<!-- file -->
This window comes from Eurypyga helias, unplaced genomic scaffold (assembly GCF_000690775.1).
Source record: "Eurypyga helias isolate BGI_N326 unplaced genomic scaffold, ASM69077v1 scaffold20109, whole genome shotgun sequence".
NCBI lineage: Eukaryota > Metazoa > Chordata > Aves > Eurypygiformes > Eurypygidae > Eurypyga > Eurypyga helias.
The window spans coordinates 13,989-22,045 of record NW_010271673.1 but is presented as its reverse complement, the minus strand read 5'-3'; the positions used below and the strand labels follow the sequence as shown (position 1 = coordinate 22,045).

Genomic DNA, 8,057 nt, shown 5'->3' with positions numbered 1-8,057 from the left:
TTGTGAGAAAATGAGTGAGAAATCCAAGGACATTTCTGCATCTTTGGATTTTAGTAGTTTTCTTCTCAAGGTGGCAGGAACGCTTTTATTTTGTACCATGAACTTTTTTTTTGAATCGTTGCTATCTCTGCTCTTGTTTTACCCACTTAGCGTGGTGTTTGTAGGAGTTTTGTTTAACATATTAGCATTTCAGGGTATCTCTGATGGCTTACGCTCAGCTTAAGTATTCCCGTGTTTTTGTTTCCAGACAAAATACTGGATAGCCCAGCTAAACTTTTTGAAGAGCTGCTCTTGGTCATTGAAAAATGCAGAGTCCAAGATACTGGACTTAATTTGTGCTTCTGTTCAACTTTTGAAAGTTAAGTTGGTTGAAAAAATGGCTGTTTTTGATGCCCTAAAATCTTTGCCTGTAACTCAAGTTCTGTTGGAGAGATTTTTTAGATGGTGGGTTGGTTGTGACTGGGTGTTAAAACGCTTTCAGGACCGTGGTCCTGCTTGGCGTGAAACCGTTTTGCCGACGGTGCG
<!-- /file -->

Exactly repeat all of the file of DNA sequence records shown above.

This window comes from Eurypyga helias, unplaced genomic scaffold (assembly GCF_000690775.1).
Source record: "Eurypyga helias isolate BGI_N326 unplaced genomic scaffold, ASM69077v1 scaffold20109, whole genome shotgun sequence".
NCBI lineage: Eukaryota > Metazoa > Chordata > Aves > Eurypygiformes > Eurypygidae > Eurypyga > Eurypyga helias.
The window spans coordinates 13,989-22,045 of record NW_010271673.1 but is presented as its reverse complement, the minus strand read 5'-3'; the positions used below and the strand labels follow the sequence as shown (position 1 = coordinate 22,045).

Genomic DNA, 8,057 nt, shown 5'->3' with positions numbered 1-8,057 from the left:
TTGTGAGAAAATGAGTGAGAAATCCAAGGACATTTCTGCATCTTTGGATTTTAGTAGTTTTCTTCTCAAGGTGGCAGGAACGCTTTTATTTTGTACCATGAACTTTTTTTTTGAATCGTTGCTATCTCTGCTCTTGTTTTACCCACTTAGCGTGGTGTTTGTAGGAGTTTTGTTTAACATATTAGCATTTCAGGGTATCTCTGATGGCTTACGCTCAGCTTAAGTATTCCCGTGTTTTTGTTTCCAGACAAAATACTGGATAGCCCAGCTAAACTTTTTGAAGAGCTGCTCTTGGTCATTGAAAAATGCAGAGTCCAAGATACTGGACTTAATTTGTGCTTCTGTTCAACTTTTGAAAGTTAAGTTGGTTGAAAAAATGGCTGTTTTTGATGCCCTAAAATCTTTGCCTGTAACTCAAGTTCTGTTGGAGAGATTTTTTAGATGGTGGGTTGGTTGTGACTGGGTGTTAAAACGCTTTCAGGACCGTGGTCCTGCTTGGCGTGAAACCGTTTTGCCGACGGTGCG